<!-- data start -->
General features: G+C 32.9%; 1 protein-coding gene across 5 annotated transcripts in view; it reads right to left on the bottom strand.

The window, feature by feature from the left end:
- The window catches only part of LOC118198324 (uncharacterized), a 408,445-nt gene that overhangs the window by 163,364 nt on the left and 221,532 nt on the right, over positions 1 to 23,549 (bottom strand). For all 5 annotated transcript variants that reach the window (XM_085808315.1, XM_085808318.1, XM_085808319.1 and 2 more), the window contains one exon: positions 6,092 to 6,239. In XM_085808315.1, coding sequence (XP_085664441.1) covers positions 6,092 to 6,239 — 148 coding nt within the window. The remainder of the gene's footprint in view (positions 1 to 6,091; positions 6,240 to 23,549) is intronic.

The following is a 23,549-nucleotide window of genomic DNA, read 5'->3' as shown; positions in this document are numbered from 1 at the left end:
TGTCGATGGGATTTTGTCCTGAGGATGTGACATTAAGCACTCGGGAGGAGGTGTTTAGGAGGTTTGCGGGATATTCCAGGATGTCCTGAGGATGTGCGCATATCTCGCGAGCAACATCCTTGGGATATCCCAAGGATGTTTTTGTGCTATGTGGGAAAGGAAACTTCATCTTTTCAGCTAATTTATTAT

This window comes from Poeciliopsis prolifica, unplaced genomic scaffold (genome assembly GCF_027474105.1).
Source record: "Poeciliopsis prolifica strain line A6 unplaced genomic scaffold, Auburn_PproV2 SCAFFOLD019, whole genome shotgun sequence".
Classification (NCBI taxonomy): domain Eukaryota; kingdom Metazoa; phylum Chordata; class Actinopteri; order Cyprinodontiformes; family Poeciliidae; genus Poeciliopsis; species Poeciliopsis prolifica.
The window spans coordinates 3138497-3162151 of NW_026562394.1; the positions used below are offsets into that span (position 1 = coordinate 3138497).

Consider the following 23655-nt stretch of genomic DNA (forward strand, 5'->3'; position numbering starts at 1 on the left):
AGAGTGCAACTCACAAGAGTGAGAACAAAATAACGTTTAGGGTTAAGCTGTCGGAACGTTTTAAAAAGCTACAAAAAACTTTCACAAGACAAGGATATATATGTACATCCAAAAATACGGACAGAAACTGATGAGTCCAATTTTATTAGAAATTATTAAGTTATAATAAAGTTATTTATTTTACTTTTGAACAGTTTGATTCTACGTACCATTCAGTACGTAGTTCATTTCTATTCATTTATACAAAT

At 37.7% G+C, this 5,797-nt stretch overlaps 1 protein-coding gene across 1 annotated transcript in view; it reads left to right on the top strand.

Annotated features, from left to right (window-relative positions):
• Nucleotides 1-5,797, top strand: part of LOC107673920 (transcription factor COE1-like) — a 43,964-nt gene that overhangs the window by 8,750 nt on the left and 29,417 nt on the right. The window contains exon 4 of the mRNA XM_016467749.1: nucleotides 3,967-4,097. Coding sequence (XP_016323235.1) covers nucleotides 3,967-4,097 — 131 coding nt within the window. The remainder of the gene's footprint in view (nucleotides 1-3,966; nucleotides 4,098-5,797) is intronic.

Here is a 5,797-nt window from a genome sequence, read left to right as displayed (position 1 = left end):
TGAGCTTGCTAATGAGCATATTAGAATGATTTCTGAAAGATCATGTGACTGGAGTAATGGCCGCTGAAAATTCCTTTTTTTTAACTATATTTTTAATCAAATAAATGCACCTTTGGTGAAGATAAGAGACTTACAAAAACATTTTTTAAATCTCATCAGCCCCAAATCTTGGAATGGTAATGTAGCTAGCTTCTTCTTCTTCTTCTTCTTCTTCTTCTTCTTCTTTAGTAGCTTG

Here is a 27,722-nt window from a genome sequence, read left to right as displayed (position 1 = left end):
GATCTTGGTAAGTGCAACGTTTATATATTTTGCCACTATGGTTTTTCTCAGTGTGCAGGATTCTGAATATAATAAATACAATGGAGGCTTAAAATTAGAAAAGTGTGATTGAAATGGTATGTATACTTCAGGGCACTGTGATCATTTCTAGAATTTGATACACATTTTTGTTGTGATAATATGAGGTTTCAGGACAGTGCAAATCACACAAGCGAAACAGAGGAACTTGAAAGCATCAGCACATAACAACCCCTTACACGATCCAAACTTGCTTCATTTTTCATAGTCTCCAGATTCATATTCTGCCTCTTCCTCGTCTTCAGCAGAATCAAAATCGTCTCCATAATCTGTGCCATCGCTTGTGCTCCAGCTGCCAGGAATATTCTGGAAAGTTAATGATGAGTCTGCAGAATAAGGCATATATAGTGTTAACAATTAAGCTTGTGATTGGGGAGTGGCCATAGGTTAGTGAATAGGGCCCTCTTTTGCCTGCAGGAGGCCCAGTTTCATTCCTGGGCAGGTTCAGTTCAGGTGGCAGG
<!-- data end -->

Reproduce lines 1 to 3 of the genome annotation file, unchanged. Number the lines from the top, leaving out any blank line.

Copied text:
General features: G+C 32.9%; 1 protein-coding gene across 5 annotated transcripts in view; it reads right to left on the bottom strand.

The window, feature by feature from the left end:
- The window catches only part of LOC118198324 (uncharacterized), a 408,445-nt gene that overhangs the window by 163,364 nt on the left and 221,532 nt on the right, over positions 1 to 23,549 (bottom strand). For all 5 annotated transcript variants that reach the window (XM_085808315.1, XM_085808318.1, XM_085808319.1 and 2 more), the window contains one exon: positions 6,092 to 6,239. In XM_085808315.1, coding sequence (XP_085664441.1) covers positions 6,092 to 6,239 — 148 coding nt within the window. The remainder of the gene's footprint in view (positions 1 to 6,091; positions 6,240 to 23,549) is intronic.